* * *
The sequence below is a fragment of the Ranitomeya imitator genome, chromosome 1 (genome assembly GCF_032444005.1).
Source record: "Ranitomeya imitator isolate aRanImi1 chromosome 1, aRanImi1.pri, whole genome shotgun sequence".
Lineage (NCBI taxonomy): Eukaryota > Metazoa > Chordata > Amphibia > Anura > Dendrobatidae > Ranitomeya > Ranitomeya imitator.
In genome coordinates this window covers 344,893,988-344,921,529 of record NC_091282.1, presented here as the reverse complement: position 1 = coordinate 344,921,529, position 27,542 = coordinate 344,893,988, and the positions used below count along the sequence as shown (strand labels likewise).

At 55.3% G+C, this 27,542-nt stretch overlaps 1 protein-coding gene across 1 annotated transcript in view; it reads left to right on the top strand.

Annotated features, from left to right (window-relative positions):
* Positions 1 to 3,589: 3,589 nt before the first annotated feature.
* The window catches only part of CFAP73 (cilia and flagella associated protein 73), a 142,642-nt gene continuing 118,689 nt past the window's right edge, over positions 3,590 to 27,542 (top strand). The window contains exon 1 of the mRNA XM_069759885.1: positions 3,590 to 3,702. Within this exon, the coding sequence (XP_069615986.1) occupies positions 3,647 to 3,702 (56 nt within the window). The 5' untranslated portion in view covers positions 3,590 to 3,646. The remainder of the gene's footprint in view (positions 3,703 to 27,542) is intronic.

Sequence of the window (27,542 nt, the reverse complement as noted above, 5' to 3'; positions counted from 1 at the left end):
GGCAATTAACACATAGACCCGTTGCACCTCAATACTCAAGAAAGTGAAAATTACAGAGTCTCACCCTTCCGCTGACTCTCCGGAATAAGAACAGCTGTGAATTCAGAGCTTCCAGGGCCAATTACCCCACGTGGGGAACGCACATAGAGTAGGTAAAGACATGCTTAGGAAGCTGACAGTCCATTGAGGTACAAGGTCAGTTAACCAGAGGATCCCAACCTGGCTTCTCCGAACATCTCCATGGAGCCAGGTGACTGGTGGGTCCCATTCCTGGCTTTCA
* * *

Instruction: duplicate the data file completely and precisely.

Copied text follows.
The sequence below is a fragment of the Ranitomeya imitator genome, chromosome 1 (genome assembly GCF_032444005.1).
Source record: "Ranitomeya imitator isolate aRanImi1 chromosome 1, aRanImi1.pri, whole genome shotgun sequence".
Lineage (NCBI taxonomy): Eukaryota > Metazoa > Chordata > Amphibia > Anura > Dendrobatidae > Ranitomeya > Ranitomeya imitator.
In genome coordinates this window covers 344,893,988-344,921,529 of record NC_091282.1, presented here as the reverse complement: position 1 = coordinate 344,921,529, position 27,542 = coordinate 344,893,988, and the positions used below count along the sequence as shown (strand labels likewise).

At 55.3% G+C, this 27,542-nt stretch overlaps 1 protein-coding gene across 1 annotated transcript in view; it reads left to right on the top strand.

Annotated features, from left to right (window-relative positions):
* Positions 1 to 3,589: 3,589 nt before the first annotated feature.
* The window catches only part of CFAP73 (cilia and flagella associated protein 73), a 142,642-nt gene continuing 118,689 nt past the window's right edge, over positions 3,590 to 27,542 (top strand). The window contains exon 1 of the mRNA XM_069759885.1: positions 3,590 to 3,702. Within this exon, the coding sequence (XP_069615986.1) occupies positions 3,647 to 3,702 (56 nt within the window). The 5' untranslated portion in view covers positions 3,590 to 3,646. The remainder of the gene's footprint in view (positions 3,703 to 27,542) is intronic.

Sequence of the window (27,542 nt, the reverse complement as noted above, 5' to 3'; positions counted from 1 at the left end):
GGCAATTAACACATAGACCCGTTGCACCTCAATACTCAAGAAAGTGAAAATTACAGAGTCTCACCCTTCCGCTGACTCTCCGGAATAAGAACAGCTGTGAATTCAGAGCTTCCAGGGCCAATTACCCCACGTGGGGAACGCACATAGAGTAGGTAAAGACATGCTTAGGAAGCTGACAGTCCATTGAGGTACAAGGTCAGTTAACCAGAGGATCCCAACCTGGCTTCTCCGAACATCTCCATGGAGCCAGGTGACTGGTGGGTCCCATTCCTGGCTTTCA